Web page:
“I called Chaffers Marina in Wellington and talked with a very customer-focused Victoria, who was very helpful and had a nice manner about her. We were seeking fuel, and she upsold us a berth for the night. We needed a double for our length. One small problem, though: We needed 2,100 liters and they had only 2,500 liters left. No problem, I thought. We need fuel and they have fuel. But, apparently, they needed to be able to fuel other customers, such as the police boat. Again, no problem. I’m more important than they are! Anyway, I conceded that we could get by with 1,000 liters and fuel up again in Napier if necessary. I then contacted Napier as we wanted to stay there for three or four days, if possible. Apparently, they’ve done an upgrade and we can have a berth right alongside the hotel on the waterfront. 


“Our trip up to Wellington entrance was pretty uneventful, with conditions getting expectedly rougher as we crossed Cook Strait. As we approached the marina, I phoned our Chaffers Marina fuel contact, Chris, who met us at the jetty. First question was, ‘How much fuel can I have?’ He hesitated but eventually said 2,000 liters, so we were sweet. We would leave Wellington with a full tank! After fueling, he directed us to pier C, telling us to use either of the two berths. Once we reversed in, it was clear we were going to occupy both, which is exactly what we did.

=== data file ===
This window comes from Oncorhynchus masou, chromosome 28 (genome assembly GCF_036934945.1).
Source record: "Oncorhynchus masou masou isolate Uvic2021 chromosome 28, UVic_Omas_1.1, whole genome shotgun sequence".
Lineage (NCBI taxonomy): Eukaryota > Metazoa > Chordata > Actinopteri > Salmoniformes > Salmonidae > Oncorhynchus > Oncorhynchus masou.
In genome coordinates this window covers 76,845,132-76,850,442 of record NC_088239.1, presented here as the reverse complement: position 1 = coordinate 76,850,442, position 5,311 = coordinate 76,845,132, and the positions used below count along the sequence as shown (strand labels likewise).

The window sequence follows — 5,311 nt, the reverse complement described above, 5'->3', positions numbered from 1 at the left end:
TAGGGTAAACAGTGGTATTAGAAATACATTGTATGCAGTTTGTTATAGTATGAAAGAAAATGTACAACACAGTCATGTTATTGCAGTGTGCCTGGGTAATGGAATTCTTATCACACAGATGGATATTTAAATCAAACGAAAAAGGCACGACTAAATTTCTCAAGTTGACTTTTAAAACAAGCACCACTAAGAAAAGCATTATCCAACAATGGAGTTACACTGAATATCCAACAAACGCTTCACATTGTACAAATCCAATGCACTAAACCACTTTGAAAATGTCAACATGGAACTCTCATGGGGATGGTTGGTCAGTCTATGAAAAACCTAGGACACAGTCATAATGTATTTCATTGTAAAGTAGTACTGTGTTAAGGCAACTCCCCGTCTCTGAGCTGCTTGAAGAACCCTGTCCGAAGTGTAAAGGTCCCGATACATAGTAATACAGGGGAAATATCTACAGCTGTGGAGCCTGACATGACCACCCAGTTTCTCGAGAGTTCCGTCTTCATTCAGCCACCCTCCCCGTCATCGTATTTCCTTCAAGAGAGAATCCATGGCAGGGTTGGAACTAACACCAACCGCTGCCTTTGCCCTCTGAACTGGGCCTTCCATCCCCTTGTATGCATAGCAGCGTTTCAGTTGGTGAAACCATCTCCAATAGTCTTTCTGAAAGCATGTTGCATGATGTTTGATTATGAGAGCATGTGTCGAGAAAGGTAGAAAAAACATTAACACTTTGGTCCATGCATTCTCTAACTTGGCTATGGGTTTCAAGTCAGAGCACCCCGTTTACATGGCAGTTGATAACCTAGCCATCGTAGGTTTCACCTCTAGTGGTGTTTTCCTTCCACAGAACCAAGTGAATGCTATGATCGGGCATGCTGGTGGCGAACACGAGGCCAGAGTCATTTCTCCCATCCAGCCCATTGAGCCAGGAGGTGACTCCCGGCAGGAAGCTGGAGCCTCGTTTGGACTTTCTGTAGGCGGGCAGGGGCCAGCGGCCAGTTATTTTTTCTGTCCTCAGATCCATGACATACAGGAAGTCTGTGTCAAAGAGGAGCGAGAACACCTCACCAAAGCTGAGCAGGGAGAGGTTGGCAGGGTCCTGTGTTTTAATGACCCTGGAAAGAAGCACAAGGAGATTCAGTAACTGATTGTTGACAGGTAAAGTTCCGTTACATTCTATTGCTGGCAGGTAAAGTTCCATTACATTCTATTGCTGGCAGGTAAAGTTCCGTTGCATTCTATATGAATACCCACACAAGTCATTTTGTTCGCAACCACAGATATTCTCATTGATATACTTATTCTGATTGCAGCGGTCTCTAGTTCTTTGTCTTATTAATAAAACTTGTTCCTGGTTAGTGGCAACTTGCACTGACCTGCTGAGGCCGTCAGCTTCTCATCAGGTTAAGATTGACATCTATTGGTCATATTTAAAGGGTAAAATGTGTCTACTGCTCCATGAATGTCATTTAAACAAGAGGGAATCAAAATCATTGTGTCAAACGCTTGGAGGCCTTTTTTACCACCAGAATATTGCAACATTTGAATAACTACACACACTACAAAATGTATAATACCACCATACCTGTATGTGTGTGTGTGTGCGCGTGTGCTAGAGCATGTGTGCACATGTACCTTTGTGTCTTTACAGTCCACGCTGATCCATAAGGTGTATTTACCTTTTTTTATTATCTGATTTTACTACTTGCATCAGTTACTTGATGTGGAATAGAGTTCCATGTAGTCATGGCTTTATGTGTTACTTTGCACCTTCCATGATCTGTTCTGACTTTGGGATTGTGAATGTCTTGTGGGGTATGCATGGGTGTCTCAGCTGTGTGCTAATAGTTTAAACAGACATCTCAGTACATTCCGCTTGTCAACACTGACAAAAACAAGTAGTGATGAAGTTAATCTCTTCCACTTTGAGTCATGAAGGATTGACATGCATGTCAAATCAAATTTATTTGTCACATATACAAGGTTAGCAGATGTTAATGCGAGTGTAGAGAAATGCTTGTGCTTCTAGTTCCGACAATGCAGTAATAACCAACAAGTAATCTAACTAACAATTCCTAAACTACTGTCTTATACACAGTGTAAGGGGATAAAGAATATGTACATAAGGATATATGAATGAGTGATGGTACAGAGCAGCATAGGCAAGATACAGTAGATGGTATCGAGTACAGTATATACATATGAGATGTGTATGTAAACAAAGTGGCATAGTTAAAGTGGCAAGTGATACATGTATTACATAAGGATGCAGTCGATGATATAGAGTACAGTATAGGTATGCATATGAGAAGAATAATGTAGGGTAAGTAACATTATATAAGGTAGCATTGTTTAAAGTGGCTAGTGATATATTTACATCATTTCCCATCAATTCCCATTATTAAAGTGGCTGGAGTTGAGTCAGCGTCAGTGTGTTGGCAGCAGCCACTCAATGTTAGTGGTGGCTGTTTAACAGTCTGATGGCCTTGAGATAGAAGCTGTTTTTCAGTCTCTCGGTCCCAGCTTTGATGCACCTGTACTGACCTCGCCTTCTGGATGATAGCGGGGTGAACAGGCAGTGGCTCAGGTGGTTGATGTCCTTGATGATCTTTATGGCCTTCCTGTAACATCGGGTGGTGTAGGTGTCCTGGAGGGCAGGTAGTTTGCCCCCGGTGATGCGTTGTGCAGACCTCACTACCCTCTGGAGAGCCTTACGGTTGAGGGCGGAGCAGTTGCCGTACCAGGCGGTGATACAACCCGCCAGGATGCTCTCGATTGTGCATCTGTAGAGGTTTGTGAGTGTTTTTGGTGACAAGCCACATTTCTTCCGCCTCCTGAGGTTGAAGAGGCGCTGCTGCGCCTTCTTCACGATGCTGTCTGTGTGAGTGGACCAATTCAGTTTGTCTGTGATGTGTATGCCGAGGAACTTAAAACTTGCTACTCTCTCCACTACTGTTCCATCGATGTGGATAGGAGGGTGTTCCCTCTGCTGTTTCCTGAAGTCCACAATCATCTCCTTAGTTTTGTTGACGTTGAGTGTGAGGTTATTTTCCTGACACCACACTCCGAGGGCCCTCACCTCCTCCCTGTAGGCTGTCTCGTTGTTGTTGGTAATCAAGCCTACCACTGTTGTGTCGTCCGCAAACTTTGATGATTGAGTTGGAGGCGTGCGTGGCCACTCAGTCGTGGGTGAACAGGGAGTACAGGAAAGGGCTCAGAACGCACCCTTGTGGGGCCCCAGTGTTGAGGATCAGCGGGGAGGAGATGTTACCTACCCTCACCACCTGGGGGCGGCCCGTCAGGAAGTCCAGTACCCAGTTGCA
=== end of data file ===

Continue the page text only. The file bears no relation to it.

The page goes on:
Snow on the northern ranges near Christchurch
Snow already on the ranges north of Christchurch: As you can see, conditions were outstanding!


“If we were party animals, we were in the right place to party downtown, but we had an even earlier start to make our way to Napier in the morning. Instead, we checked the engines to ensure oil and water were good, then Robin washed down the boat while I went in to cook dinner. We reflected on our trip up from Akaroa and the smooth crossing of Cook Strait—far better than the last crossing seven or eight weeks ago.”


By Anna Ngo

Oceanmax International

Blog post published 7 June 2018